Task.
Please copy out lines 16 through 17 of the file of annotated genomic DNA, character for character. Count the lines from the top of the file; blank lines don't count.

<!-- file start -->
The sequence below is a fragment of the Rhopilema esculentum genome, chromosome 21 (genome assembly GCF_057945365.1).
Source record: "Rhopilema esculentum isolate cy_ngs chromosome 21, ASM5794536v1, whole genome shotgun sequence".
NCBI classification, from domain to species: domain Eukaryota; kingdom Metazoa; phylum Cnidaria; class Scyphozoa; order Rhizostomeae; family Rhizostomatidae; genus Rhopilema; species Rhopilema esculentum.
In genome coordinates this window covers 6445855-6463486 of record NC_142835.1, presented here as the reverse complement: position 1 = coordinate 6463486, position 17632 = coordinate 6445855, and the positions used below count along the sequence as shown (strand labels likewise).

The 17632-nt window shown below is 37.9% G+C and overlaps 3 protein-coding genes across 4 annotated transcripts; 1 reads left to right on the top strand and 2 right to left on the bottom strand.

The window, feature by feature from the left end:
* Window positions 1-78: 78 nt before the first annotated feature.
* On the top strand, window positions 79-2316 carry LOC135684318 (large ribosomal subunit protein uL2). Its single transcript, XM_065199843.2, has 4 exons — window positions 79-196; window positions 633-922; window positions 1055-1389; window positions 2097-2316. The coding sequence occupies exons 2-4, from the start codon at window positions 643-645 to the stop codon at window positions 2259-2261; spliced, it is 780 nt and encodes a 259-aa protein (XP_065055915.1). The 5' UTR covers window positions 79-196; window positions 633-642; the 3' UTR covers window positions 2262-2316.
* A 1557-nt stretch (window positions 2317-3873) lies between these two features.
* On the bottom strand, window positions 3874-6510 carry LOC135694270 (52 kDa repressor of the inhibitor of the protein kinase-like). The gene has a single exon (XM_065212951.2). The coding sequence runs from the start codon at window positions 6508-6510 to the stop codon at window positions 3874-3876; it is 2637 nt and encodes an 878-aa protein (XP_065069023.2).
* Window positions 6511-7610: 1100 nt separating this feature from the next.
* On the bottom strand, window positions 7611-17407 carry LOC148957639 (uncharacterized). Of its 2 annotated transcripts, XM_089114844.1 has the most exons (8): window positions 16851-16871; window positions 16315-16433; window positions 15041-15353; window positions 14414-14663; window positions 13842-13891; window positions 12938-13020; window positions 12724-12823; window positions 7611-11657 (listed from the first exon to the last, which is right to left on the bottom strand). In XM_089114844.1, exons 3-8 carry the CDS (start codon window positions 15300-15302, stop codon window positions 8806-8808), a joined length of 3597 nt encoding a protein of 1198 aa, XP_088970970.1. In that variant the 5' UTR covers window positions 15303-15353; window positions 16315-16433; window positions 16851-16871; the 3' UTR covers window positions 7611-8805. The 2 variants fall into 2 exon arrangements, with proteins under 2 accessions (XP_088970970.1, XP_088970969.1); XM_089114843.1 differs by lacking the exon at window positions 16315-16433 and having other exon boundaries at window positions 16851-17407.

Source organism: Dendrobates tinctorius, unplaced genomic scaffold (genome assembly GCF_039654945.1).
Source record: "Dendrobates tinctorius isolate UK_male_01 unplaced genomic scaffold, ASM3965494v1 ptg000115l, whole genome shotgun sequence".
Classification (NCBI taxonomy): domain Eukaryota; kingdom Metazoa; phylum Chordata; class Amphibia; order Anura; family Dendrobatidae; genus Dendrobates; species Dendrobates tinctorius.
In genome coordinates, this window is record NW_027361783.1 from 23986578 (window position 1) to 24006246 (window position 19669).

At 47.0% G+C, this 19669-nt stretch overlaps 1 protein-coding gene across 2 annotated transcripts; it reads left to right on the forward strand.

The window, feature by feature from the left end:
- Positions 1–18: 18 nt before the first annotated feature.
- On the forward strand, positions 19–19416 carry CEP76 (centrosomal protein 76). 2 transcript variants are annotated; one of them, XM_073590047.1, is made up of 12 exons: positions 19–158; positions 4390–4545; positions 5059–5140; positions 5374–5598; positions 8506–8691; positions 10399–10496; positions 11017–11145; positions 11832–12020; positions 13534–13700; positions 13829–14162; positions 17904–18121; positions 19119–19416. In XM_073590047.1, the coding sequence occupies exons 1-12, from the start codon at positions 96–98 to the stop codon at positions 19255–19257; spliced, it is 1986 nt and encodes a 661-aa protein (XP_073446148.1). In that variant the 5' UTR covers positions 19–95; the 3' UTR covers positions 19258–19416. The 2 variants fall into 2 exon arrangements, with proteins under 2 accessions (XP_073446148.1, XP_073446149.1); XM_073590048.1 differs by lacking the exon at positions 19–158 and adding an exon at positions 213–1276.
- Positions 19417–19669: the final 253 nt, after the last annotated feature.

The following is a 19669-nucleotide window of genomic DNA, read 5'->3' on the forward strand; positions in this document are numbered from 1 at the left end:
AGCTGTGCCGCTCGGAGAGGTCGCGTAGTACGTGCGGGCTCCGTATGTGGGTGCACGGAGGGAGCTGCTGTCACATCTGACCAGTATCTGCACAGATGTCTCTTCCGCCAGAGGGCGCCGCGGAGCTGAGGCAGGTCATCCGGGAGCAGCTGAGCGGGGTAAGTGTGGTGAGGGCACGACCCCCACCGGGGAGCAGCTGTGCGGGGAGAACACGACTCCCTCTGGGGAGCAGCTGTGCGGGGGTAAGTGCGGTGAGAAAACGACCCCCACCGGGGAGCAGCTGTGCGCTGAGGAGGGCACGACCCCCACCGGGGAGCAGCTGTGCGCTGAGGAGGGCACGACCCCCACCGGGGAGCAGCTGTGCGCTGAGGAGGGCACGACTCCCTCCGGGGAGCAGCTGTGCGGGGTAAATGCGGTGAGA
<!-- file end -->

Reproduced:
In genome coordinates, this window is record NW_027361783.1 from 23986578 (window position 1) to 24006246 (window position 19669).

At 47.0% G+C, this 19669-nt stretch overlaps 1 protein-coding gene across 2 annotated transcripts; it reads left to right on the forward strand.